The Banking on Butterflies project links Cambridgeshire and Bedfordshire working collaboratively with the University of Cambridge Zoology dept, looking at mitigating impacts of climate change for temperature sensitive butterflies. Topographical features (banks) will be created in Bedfordshire chalk grassland providing suitable niches to help butterflies including the small blue, the chalkhill blue, and the nationally rare Duke of Burgundy.
The project is one of 12 Wildlife Trust projects across the country which will help the UK achieve its ambition of reaching net zero carbon emissions by 2050, now in development thanks to almost £2 million in funding raised by players of People’s Postcode Lottery Nature Based Solutions Fund.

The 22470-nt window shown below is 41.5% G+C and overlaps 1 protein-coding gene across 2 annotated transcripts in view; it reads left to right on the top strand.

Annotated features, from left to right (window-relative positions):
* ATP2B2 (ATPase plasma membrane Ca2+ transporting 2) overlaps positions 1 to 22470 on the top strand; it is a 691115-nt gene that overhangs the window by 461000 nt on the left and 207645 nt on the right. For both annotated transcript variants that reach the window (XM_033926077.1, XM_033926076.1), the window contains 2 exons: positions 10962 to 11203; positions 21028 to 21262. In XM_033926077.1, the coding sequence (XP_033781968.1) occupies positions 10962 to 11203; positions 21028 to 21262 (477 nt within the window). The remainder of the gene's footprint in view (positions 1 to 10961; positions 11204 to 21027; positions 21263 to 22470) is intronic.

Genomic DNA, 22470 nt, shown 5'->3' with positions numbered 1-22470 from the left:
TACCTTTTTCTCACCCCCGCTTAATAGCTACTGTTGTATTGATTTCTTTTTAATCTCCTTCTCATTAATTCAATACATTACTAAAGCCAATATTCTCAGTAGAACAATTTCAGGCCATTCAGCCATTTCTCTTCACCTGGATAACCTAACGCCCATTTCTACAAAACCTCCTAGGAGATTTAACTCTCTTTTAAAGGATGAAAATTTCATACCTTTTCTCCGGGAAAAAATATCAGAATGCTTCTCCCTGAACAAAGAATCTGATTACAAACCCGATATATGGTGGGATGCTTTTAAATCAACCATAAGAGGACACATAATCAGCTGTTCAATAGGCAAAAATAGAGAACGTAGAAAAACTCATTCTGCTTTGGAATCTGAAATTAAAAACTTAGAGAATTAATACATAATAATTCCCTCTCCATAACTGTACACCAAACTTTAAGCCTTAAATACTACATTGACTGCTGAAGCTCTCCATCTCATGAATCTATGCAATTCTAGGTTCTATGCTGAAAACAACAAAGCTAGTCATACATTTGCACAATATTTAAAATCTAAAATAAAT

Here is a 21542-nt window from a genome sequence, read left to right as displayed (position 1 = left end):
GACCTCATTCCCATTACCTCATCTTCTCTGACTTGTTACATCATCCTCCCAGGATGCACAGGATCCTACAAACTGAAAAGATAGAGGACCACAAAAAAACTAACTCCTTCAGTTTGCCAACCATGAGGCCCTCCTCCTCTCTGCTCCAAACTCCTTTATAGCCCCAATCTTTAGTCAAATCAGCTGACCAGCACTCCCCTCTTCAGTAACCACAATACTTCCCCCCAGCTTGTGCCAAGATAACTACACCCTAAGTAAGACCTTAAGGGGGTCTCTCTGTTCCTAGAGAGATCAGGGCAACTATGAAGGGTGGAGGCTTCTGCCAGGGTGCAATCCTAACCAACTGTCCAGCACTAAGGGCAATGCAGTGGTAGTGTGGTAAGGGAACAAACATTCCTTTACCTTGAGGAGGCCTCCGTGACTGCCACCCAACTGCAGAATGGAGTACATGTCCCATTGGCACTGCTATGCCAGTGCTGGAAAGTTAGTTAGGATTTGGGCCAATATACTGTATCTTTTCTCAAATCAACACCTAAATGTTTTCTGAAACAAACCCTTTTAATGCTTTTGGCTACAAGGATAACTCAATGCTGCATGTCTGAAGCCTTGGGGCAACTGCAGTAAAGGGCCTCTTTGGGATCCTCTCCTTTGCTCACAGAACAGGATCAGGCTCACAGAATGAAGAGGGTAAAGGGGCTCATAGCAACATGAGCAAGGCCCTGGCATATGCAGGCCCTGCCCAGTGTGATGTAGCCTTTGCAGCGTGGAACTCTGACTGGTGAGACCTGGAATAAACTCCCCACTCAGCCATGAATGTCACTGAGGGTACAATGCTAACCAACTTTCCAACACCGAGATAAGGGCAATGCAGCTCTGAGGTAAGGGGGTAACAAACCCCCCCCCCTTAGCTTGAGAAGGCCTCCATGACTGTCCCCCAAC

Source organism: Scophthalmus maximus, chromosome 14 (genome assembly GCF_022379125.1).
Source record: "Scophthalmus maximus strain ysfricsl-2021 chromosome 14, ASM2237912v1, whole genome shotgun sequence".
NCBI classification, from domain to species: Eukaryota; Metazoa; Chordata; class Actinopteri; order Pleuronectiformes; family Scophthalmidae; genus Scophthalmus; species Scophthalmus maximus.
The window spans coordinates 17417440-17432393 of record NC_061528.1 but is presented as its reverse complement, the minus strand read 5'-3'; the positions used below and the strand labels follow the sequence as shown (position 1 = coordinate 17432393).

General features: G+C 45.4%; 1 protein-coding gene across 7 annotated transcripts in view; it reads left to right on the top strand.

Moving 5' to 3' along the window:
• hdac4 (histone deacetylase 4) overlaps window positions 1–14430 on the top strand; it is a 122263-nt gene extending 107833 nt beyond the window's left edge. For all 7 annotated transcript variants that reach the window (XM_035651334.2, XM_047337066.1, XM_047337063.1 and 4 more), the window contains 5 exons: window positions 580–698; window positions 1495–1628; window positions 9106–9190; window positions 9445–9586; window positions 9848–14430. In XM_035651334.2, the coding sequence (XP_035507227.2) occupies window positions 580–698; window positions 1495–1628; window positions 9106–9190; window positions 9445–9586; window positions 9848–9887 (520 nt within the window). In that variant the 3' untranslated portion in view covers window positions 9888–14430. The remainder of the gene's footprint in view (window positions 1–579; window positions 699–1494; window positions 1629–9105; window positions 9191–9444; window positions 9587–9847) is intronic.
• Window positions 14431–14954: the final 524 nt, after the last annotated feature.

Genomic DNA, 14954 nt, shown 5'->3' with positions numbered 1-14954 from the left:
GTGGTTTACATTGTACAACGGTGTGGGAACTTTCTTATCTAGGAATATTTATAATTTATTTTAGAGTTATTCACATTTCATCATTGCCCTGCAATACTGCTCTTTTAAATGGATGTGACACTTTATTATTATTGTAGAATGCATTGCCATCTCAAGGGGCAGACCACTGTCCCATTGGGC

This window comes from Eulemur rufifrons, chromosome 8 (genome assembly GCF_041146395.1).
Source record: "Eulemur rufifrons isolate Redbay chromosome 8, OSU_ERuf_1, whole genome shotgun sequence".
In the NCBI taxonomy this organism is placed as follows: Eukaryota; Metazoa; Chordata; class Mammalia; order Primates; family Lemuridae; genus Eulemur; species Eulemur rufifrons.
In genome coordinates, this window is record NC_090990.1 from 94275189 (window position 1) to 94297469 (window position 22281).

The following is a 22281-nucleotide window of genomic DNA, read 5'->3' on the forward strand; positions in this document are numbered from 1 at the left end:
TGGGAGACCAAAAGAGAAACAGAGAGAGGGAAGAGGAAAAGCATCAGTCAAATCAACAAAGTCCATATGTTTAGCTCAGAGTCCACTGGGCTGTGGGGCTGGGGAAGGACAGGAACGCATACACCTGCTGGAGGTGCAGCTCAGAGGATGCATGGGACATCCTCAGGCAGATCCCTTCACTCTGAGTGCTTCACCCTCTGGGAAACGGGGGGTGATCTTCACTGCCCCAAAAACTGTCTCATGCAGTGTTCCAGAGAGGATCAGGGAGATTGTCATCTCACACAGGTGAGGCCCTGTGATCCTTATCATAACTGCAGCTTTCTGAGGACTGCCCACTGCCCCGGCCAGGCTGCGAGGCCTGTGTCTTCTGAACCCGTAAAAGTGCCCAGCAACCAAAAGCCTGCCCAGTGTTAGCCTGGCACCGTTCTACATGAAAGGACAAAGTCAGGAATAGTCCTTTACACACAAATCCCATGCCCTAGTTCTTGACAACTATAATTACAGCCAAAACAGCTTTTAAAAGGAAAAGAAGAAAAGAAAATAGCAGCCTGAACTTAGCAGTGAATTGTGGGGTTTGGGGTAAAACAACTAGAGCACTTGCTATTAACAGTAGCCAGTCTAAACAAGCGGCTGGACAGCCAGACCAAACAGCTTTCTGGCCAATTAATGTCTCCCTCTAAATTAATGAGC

The four novel habitat structures are going to be constructed on chalk grassland at Bedfordshire's Totternhoe and Pegsdon nature reserves in September, and the study will look in detail at how man-made sheltered and unsheltered banks can provide a range of micro habitats and microclimates to benefit a wide variety of species in a changing climate. This is pioneering research being the first experiment looking at the effectiveness of bank design in relation to mitigating the effects of climate change. Researchers will record and analyse data to determine the success of the scheme, which could then be mirrored at other sites. Protecting and boosting the abundance of insects is central to restoring functioning ecosystems, which are so critical to tackling the climate crisis, read more on the project, bottom left.